Can phenotypic data complement our understanding of antimycobacterial effects for drug combinations?

Frank Kloprogge, Robert Hammond, Andrew Copas, Stephen H Gillespie, Oscar Della Pasqua

Research output: Contribution to journalArticlepeer-review

2 Citations (Scopus)
9 Downloads (Pure)


Objectives: To demonstrate how phenotypic cell viability data can provide insight into antimycobacterial effects for the isoniazid/rifampicin treatment backbone.

Methods: Data from a Mycobacterium komossense hollow-fibre infection model comprising a growth control group, rifampicin at three different exposures (Cmax = 0.14, 0.4 and 1.47 mg/L with t½ = 1.57 h and τ = 8 h) and rifampicin plus isoniazid (Cmax rifampicin = 0.4 mg/L and Cmax isoniazid = 1.2 mg/L with t½ = 1.57 h and τ = 8 h) were used for this investigation. A non-linear mixed-effects modelling approach was used to fit conventional cfu data, quantified using solid-agar plating. Phenotypic proportions of respiring (alive), respiring but with damaged cell membrane (injured) and 'not respiring' (dead) cells data were quantified using flow cytometry and Sytox Green™ (Sigma-Aldrich, UK) and resazurin sodium salt staining and fitted using a multinomial logistic regression model.

Results: Isoniazid/rifampicin combination therapy displayed a decreasing overall antimicrobial effect with time (θTime1/2 = 438 h) on cfu data, in contrast to rifampicin monotherapy where this trend was absent. In the presence of isoniazid a phenotype associated with cell injury was displayed, whereas with rifampicin monotherapy a pattern of phenotypic cell death was observed. Bacterial killing onset time on cfu data correlated negatively (θTime50 = 28.9 h, θLAGRIF50 = 0.132 mg/L) with rifampicin concentration up to 0.165 mg/L and this coincided with a positive relationship between rifampicin concentration and the probability of phenotypic cell death.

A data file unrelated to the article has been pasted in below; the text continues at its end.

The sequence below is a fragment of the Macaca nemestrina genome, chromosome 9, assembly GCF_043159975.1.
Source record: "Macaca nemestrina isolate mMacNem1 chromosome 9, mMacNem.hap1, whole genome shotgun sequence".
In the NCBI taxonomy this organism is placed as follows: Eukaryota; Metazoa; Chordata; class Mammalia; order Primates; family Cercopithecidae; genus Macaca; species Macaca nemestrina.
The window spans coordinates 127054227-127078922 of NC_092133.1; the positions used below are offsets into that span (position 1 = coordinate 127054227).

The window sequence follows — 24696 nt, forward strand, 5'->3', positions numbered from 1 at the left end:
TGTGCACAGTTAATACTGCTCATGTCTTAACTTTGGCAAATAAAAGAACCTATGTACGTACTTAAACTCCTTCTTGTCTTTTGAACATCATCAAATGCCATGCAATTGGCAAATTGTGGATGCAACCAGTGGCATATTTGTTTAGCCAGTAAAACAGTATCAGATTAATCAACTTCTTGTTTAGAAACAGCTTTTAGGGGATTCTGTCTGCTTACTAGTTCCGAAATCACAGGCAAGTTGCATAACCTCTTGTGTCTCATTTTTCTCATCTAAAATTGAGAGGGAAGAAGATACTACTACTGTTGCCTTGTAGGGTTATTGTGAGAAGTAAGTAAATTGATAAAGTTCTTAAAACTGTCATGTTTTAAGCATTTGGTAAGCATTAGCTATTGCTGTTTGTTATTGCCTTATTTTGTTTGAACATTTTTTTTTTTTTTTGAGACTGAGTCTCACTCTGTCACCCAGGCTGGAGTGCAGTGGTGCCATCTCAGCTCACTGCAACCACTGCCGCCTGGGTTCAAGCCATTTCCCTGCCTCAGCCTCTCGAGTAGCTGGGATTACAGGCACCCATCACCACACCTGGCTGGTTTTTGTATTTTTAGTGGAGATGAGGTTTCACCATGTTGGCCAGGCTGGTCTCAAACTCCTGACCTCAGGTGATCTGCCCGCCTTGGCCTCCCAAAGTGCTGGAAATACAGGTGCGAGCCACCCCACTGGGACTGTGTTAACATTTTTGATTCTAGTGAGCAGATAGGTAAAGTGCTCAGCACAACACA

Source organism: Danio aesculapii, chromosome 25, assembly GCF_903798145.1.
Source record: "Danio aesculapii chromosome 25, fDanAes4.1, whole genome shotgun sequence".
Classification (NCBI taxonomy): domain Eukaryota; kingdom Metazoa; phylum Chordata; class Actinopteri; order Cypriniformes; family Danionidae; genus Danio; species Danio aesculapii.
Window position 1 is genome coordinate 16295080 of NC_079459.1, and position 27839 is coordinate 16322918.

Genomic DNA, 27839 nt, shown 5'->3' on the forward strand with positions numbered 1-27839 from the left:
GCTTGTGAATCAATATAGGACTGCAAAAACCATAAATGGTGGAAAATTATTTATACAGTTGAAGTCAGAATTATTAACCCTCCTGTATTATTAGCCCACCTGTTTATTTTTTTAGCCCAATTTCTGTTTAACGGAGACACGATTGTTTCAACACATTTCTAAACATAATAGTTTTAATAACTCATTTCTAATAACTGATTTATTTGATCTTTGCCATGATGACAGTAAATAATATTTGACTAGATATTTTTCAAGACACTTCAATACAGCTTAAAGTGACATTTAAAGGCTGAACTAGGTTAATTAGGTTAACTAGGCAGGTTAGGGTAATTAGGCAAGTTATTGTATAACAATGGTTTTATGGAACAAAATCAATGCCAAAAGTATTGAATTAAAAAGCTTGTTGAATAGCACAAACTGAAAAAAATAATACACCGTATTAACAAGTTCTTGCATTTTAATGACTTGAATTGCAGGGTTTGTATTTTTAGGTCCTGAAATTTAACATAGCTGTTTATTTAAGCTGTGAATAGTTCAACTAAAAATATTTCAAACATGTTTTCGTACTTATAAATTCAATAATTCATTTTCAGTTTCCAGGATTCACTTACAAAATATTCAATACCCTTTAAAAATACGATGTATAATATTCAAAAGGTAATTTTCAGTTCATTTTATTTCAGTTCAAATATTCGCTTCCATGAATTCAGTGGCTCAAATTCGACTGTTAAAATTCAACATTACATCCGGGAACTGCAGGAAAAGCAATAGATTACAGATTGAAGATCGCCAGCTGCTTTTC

Conclusions: Cell viability data provide structured information on the pharmacodynamic interaction between isoniazid and rifampicin that complements the understanding of the antibacillary effects of this mycobacterial treatment backbone.
Original languageEnglish
Pages (from-to)3530–3536
Number of pages7
JournalJournal of Antimicrobial Chemotherapy
Issue number12
Early online date25 Aug 2019
Publication statusPublished - Dec 2019


Dive into the research topics of 'Can phenotypic data complement our understanding of antimycobacterial effects for drug combinations?'. Together they form a unique fingerprint.

Cite this